than most: At age 15, encouraged and subsidized 
by a local minister, the boy was sent off to 
Tennessee, where he attended high school at a 
Baptist academy. Like most teenagers, however, 
he was eager to conform, and his intelligence and 
football skills helped him fit in. He went on to 
George Washington University. Being in the 
capital awakened an interest in politics (he 
attended the 1963 March on Washington and 
listened to Martin Luther King Jr. deliver his "I 
Have a Dream" speech); after graduating in 1966, 
Hensley returned to Alaska a budding activist. 
He worked on various phases of the 1971 
Alaska Native Claims Settlement Act, which 
conveyed 40 million acres of federal land in 
Alaska to its natives, to be managed by native-
run corporations set up for that purpose (as a 
young lawyer at the Interior Department, this 
reviewer played a very small part in getting the 
law passed). In 1974, Hensley ran unsuccessfully 
for the U.S. House (he lost to Don Young, who, 
more than three decades later, is still Alaska's 
But as Hensley tells it, the signal event of his 
life was an "epiphany" in Nome, a town where the 
wreckage of native Alaskans' lives was starkly 
visible. Earlier, his greatest fear had been that his 
people would lose their land; in Nome, he became 
saddened by the possible loss of their identity. In 
trying so hard to assimilate, he decided, "we were 
digging our own cultural grave." 
Hensley followed through on this insight by 
helping to develop a camp at which young Inuit 
can learn their folkways. This is an admirable 
initiative, but Hensley says little about what 
success, if any, it and related programs have had. 
Are young Inuit growing up able to speak both 
Inupiaq and English these days? Have hunting 
skills been passed on? Has the incidence of 
chronic alcoholism declined? 
Even without the answers to such questions, 
however, "Fifty Miles from Tomorrow" is an 
entertaining and affecting portrait of a man and 
his extraordinary milieu. 

AGM 2010 
By Lucas Kamp and Joyce Wolf

Amnesty International USA held its Annual 
General Meeting (AGM) April 9-11 in New 
Orleans. This was the first AGM for me, and I 
picked a good one! It started with a bang (drum) 
and a blast (horns) as a traditional New Orleans 
brass band led us through the streets on a rally for 
Katrina victims. Marchers carried signs bearing 
the AI candle logo and messages such as 
"Returning Home is a Human Right" and 
"Healthcare is a Human Right". At City Hall, 
Larry Cox spoke and Bernice Johnson Reagon led 
us in singing "This Little Light of Mine". See the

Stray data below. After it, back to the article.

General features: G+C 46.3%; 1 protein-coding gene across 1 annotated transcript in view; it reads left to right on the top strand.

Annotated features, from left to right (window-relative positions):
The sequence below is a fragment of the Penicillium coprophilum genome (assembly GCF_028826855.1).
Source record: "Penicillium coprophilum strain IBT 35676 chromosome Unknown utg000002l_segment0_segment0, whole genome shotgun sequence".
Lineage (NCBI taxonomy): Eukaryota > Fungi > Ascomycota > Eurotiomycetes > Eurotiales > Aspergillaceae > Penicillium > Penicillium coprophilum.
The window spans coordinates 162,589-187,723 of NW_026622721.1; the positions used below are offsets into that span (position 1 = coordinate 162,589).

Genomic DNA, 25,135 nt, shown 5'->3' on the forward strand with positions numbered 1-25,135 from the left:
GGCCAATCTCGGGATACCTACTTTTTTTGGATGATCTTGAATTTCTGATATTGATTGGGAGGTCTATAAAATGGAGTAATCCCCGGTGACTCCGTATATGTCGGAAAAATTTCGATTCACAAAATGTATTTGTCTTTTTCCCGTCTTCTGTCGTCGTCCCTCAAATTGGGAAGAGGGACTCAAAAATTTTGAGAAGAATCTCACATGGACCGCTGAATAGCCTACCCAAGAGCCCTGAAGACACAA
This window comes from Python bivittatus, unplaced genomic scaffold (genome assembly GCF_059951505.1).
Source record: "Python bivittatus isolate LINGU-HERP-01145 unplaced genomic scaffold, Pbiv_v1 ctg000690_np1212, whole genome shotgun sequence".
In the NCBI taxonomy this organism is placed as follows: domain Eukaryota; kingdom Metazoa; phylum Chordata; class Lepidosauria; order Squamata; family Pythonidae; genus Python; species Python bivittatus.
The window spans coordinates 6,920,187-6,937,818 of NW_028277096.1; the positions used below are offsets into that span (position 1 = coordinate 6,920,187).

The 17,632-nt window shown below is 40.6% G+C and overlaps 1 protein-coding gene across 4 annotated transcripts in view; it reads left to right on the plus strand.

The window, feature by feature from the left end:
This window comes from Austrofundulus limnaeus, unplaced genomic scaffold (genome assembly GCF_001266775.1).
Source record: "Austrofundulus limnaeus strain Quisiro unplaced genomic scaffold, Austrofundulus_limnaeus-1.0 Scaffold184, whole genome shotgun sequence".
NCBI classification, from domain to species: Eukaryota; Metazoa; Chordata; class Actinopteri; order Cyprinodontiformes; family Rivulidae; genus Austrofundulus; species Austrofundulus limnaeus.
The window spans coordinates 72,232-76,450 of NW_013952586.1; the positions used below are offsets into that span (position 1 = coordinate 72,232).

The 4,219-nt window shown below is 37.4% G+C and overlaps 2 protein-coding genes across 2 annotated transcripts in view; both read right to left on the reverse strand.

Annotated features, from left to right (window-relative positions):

video at

Before the AGM started, I took a post-Katrina 
tour and saw the Ninth Ward and other hard-hit 
areas that had been flooded to depths of 10 to 12 
feet. It's quite different from tourist areas such as 
the French Quarter. The neighborhoods often 
appear superficially lush and green since there 
are so many vacant lots where houses had to be 
demolished. Nearly 5 years later, clinics and 
police and fire departments are still working out 
of trailers. It's very difficult for people to comply 
with all the regulations necessary to get financing 
in order to rebuild or repair their homes, and 
many have not been able to return to New 
Orleans. See

The evening plenary session opened with a video 
tribute to Howard Zinn, author of A People's 
History of the United States. 
AL8w) Unfortunately my hero Gloria Steinem 
could not appear as scheduled, but the highlight 
was an inspiring speech by Bernice Johnson 
Reagon. She reflected on her lifelong involvement 
with the civil rights movement, starting with her 
1961 arrest at a Georgia demonstration. She broke 
into song whenever that suited her better than 
spoken words.

AIUSA Director Larry Cox announced in the 
Saturday morning plenary that he was having "a 
hell of a time in New Orleans, in all senses". 
Reviewing the past year, he said that in spite of 
last year's 25 percent cut in resources, AIUSA still 
managed to set a record in the Write-a-thon and 
conduct effective campaigns. The session 
concluded with a panel on Maternal Health.

Saturday afternoon presented a choice of 
workshops. Lucas went to "Counter Terror with 
Justice." I attended "Individuals At Risk," where 
a former prisoner of conscience from Myanmar 
(Burma) spoke of her ordeal. In 1993 she was 
given a 20-year sentence for the crime of 
"endangering public serenity". Prisoners were not 
allowed to read or write anything at all. She knew 
of Amnesty's support for her and it helped to 
keep her strong, along with her Buddhist faith. 
She was never allowed to receive any cards or 
letters, but after her release in 1999 she learned 
that the Myanmar officials had filed every letter 
from Amnesty about her case in a huge dossier.  
The workshop closed with a request for photos 
for the "Stand with Suu Kyi" campaign. I 
promised Group 22 would do that!

Later in the afternoon Lucas attended the Local 
Groups Caucus and then a workshop on 
Diversifying Our Movement facilitated by our 
own field organizer Kala. I went to a Program 
Session on Economic, Social, and Cultural Rights 
(ESCR). The presenters debunked common ESCR 
myths: that they are unenforceable, not well 
defined, incompatible with capitalism. They 
explained the international legal framework of 
Covenants and Treaties, and the oversight and 
enforcement mechanisms implemented by UN 
Committees in Geneva. They handed out flash 
drives containing texts of the Covenants, case 
examples, etc. For me, the presentation did much 
to dispel my uneasy feeling that ESCR were 
somewhat fuzzy and arbitrary. I'm happy to